Orthosia arthrolita (Harvey, 1875)
Orthosia arthrolita is an ochre-brown medium-sized moth (FW length 16 - 18 mm) with smoky gray between the orbicular and reniform spots that flies in southwestern Oregon in the early fall. The forewing ground color is even but appears slightly powdery due to scattered dark scales. A black spot is present at the base. The cell is filled with powdery gray between the spots; this filling extends medial to the antemedial line in heavily suffused specimens. The antemedial and postmedial lines are pale ochre accentuated by powdery gray medial to the antemedial line and along the lateral aspect of the postmedial line which outlines its even sawtooth lateral margin. The antemedial line is nearly perpendicular to the wing and the postmedial line is broadly convex toward the outer margin. a powdery median line is present in most specimens. The subterminal line is a series of dark dots between the veins, slightly stronger than the similar terminal line. The orbicular and reniform spots are large, pale and filled with the ground color. The lower reniform spot contains gray similar to the adjacent median line. The claviform spot is absent. The hindwing is soothy dark gray with a pale slightly yellow fringe. The head and thorax are colored like the forewing and are smooth without ridges or tufts. The eye is covered with fine hairs. The male antenna is biserrate with triangular segments.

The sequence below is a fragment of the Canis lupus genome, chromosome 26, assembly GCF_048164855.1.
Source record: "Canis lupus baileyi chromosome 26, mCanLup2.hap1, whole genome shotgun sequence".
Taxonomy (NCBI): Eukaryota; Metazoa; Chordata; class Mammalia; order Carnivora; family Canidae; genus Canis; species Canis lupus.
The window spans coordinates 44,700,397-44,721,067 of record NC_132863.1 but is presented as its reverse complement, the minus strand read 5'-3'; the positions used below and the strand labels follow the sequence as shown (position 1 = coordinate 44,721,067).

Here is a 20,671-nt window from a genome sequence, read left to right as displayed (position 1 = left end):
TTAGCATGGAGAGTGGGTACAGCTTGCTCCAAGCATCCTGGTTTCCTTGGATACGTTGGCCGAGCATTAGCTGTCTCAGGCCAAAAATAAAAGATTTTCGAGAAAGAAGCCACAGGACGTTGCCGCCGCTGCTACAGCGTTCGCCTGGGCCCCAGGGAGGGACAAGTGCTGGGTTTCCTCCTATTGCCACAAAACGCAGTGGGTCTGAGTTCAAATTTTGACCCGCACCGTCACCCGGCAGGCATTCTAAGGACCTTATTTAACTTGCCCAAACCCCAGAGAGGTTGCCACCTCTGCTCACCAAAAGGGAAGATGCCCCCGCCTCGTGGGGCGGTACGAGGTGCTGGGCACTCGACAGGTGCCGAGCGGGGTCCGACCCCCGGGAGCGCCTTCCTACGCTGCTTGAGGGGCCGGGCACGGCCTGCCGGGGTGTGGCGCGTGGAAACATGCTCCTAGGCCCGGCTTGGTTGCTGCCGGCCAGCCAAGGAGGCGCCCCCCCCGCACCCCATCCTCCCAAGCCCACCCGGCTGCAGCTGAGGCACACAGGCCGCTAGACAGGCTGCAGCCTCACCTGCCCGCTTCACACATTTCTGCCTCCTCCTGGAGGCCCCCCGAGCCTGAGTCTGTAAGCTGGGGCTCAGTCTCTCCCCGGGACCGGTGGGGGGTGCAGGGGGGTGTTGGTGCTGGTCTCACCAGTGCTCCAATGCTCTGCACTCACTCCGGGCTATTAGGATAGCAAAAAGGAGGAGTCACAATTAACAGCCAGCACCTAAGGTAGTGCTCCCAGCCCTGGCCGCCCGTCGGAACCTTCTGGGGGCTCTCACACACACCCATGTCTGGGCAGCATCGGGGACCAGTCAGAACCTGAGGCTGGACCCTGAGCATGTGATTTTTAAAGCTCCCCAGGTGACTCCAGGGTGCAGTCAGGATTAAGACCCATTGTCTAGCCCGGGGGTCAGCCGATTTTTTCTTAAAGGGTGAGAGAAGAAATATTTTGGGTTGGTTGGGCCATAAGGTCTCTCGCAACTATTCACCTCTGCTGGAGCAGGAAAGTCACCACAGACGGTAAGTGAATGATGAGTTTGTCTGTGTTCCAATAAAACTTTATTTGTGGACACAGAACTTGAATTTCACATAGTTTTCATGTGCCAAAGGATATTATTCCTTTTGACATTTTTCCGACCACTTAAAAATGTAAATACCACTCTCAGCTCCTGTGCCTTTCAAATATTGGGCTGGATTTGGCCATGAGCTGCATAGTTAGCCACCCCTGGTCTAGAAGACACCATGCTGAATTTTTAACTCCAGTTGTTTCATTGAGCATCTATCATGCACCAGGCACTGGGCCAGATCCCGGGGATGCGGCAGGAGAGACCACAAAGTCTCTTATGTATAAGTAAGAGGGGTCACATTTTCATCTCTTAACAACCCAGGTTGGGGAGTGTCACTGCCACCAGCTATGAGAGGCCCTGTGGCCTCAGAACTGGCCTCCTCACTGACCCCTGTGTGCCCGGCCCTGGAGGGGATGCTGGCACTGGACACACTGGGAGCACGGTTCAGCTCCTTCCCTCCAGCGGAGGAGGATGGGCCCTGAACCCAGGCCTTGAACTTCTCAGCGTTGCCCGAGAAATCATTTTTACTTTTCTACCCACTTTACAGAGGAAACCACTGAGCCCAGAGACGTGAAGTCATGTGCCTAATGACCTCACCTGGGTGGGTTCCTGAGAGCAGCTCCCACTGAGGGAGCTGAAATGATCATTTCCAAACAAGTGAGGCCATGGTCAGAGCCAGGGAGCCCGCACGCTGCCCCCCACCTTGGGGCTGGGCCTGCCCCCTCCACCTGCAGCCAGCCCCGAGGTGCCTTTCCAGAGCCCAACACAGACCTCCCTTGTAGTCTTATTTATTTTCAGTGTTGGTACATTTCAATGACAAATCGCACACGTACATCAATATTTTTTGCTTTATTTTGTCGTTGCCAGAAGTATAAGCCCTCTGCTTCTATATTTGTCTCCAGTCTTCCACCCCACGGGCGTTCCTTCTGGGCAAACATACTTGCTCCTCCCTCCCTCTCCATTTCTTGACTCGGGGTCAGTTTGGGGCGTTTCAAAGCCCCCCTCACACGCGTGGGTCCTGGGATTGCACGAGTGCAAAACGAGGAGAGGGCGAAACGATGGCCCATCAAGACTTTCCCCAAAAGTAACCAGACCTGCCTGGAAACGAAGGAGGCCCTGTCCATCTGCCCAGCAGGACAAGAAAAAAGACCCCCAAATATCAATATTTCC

This species can be identified by its ochre forewing color, the dark gray area between the pale-filled large spots, and the sooty dark hindwings with a pale fringe.
This species is narrowly limited to oak woodlands, mixed hardwood-conifer forests with oaks, or brushlands at middle to high elevations in the Siskiyou region of northern California and southwestern Oregon. It is usually uncommon to rare in the Pacific Northwest.
Orthosia arthrolita is confined to the forests of the Siskiyou Mountains in southwestern Oregon in the Pacific Northwest.
The range of O. arthrolita extends south through California to near the border with Mexico. It is found along the east slope of the Sierra Nevada as well as along the Pacific Coast.
No information is presently available regarding larval foodplants of this species, but it may be a specialist feeding on oaks (Quercus spp.) in the Fagaceae based upon the habitat.
This species flies in the fall unlike all of our other Orthosia species except Orthosia mys. It has been collected during September in our region. This species is nocturnal and comes to lights.